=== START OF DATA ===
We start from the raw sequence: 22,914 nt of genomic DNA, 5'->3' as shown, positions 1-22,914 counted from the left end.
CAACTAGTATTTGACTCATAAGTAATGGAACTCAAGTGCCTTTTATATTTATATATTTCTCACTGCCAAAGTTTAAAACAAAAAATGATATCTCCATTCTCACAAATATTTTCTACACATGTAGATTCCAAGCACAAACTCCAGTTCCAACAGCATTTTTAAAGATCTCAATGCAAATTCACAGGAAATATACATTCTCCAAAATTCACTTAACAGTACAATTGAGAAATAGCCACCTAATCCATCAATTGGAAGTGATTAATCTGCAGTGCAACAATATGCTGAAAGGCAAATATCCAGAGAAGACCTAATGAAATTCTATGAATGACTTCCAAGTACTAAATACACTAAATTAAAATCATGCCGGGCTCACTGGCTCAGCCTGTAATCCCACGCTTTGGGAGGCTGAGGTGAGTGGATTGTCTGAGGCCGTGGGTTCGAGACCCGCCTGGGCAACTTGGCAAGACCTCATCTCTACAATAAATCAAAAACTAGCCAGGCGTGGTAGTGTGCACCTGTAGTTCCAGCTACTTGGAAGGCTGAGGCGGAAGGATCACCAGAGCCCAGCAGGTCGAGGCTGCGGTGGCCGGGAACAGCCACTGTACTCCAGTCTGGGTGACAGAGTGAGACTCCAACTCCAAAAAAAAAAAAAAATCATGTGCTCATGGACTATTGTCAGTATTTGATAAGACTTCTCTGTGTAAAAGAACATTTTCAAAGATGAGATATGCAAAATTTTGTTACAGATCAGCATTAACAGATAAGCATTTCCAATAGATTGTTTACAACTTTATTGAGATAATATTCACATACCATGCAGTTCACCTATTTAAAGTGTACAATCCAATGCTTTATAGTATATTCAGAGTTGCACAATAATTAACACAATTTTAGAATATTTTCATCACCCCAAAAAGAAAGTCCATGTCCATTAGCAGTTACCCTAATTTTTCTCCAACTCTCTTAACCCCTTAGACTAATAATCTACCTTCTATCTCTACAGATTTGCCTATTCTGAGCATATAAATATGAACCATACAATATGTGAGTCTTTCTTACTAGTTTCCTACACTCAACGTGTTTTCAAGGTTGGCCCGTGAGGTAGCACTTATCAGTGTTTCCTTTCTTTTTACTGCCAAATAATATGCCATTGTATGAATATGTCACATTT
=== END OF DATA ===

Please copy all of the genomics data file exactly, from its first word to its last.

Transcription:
We start from the raw sequence: 22,914 nt of genomic DNA, 5'->3' as shown, positions 1-22,914 counted from the left end.
CAACTAGTATTTGACTCATAAGTAATGGAACTCAAGTGCCTTTTATATTTATATATTTCTCACTGCCAAAGTTTAAAACAAAAAATGATATCTCCATTCTCACAAATATTTTCTACACATGTAGATTCCAAGCACAAACTCCAGTTCCAACAGCATTTTTAAAGATCTCAATGCAAATTCACAGGAAATATACATTCTCCAAAATTCACTTAACAGTACAATTGAGAAATAGCCACCTAATCCATCAATTGGAAGTGATTAATCTGCAGTGCAACAATATGCTGAAAGGCAAATATCCAGAGAAGACCTAATGAAATTCTATGAATGACTTCCAAGTACTAAATACACTAAATTAAAATCATGCCGGGCTCACTGGCTCAGCCTGTAATCCCACGCTTTGGGAGGCTGAGGTGAGTGGATTGTCTGAGGCCGTGGGTTCGAGACCCGCCTGGGCAACTTGGCAAGACCTCATCTCTACAATAAATCAAAAACTAGCCAGGCGTGGTAGTGTGCACCTGTAGTTCCAGCTACTTGGAAGGCTGAGGCGGAAGGATCACCAGAGCCCAGCAGGTCGAGGCTGCGGTGGCCGGGAACAGCCACTGTACTCCAGTCTGGGTGACAGAGTGAGACTCCAACTCCAAAAAAAAAAAAAAATCATGTGCTCATGGACTATTGTCAGTATTTGATAAGACTTCTCTGTGTAAAAGAACATTTTCAAAGATGAGATATGCAAAATTTTGTTACAGATCAGCATTAACAGATAAGCATTTCCAATAGATTGTTTACAACTTTATTGAGATAATATTCACATACCATGCAGTTCACCTATTTAAAGTGTACAATCCAATGCTTTATAGTATATTCAGAGTTGCACAATAATTAACACAATTTTAGAATATTTTCATCACCCCAAAAAGAAAGTCCATGTCCATTAGCAGTTACCCTAATTTTTCTCCAACTCTCTTAACCCCTTAGACTAATAATCTACCTTCTATCTCTACAGATTTGCCTATTCTGAGCATATAAATATGAACCATACAATATGTGAGTCTTTCTTACTAGTTTCCTACACTCAACGTGTTTTCAAGGTTGGCCCGTGAGGTAGCACTTATCAGTGTTTCCTTTCTTTTTACTGCCAAATAATATGCCATTGTATGAATATGTCACATTT